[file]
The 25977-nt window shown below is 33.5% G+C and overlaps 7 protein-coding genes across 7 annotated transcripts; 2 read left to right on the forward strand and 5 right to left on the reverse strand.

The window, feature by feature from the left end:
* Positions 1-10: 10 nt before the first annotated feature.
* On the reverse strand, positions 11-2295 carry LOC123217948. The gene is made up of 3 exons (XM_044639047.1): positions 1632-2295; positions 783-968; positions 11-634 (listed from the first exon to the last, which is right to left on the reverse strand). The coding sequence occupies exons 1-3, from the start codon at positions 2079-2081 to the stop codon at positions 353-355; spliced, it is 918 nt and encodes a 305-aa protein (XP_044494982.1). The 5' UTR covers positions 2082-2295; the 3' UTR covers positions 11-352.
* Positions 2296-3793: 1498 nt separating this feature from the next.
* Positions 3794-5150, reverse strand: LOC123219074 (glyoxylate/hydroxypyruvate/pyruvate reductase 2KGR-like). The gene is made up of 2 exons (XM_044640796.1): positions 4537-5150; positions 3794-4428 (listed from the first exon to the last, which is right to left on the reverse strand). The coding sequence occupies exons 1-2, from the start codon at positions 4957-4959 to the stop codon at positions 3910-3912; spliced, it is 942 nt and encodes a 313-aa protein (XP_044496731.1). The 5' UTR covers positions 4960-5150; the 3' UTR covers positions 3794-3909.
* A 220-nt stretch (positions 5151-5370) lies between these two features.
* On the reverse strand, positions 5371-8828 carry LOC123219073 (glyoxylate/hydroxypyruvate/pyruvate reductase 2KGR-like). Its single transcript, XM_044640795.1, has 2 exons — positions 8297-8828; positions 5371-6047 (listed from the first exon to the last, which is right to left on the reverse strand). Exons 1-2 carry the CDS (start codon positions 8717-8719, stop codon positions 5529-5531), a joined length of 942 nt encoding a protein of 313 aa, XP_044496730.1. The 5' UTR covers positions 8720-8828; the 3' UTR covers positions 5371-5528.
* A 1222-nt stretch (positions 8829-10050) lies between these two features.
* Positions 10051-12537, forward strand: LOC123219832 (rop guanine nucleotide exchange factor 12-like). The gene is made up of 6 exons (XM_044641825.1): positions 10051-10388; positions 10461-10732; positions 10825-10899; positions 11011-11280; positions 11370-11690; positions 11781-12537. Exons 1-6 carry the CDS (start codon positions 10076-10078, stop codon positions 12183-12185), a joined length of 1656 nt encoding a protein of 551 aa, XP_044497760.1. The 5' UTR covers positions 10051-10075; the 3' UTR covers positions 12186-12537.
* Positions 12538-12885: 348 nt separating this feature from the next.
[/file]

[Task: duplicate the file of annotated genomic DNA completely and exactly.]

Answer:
The 25977-nt window shown below is 33.5% G+C and overlaps 7 protein-coding genes across 7 annotated transcripts; 2 read left to right on the forward strand and 5 right to left on the reverse strand.

The window, feature by feature from the left end:
* Positions 1-10: 10 nt before the first annotated feature.
* On the reverse strand, positions 11-2295 carry LOC123217948. The gene is made up of 3 exons (XM_044639047.1): positions 1632-2295; positions 783-968; positions 11-634 (listed from the first exon to the last, which is right to left on the reverse strand). The coding sequence occupies exons 1-3, from the start codon at positions 2079-2081 to the stop codon at positions 353-355; spliced, it is 918 nt and encodes a 305-aa protein (XP_044494982.1). The 5' UTR covers positions 2082-2295; the 3' UTR covers positions 11-352.
* Positions 2296-3793: 1498 nt separating this feature from the next.
* Positions 3794-5150, reverse strand: LOC123219074 (glyoxylate/hydroxypyruvate/pyruvate reductase 2KGR-like). The gene is made up of 2 exons (XM_044640796.1): positions 4537-5150; positions 3794-4428 (listed from the first exon to the last, which is right to left on the reverse strand). The coding sequence occupies exons 1-2, from the start codon at positions 4957-4959 to the stop codon at positions 3910-3912; spliced, it is 942 nt and encodes a 313-aa protein (XP_044496731.1). The 5' UTR covers positions 4960-5150; the 3' UTR covers positions 3794-3909.
* A 220-nt stretch (positions 5151-5370) lies between these two features.
* On the reverse strand, positions 5371-8828 carry LOC123219073 (glyoxylate/hydroxypyruvate/pyruvate reductase 2KGR-like). Its single transcript, XM_044640795.1, has 2 exons — positions 8297-8828; positions 5371-6047 (listed from the first exon to the last, which is right to left on the reverse strand). Exons 1-2 carry the CDS (start codon positions 8717-8719, stop codon positions 5529-5531), a joined length of 942 nt encoding a protein of 313 aa, XP_044496730.1. The 5' UTR covers positions 8720-8828; the 3' UTR covers positions 5371-5528.
* A 1222-nt stretch (positions 8829-10050) lies between these two features.
* Positions 10051-12537, forward strand: LOC123219832 (rop guanine nucleotide exchange factor 12-like). The gene is made up of 6 exons (XM_044641825.1): positions 10051-10388; positions 10461-10732; positions 10825-10899; positions 11011-11280; positions 11370-11690; positions 11781-12537. Exons 1-6 carry the CDS (start codon positions 10076-10078, stop codon positions 12183-12185), a joined length of 1656 nt encoding a protein of 551 aa, XP_044497760.1. The 5' UTR covers positions 10051-10075; the 3' UTR covers positions 12186-12537.
* Positions 12538-12885: 348 nt separating this feature from the next.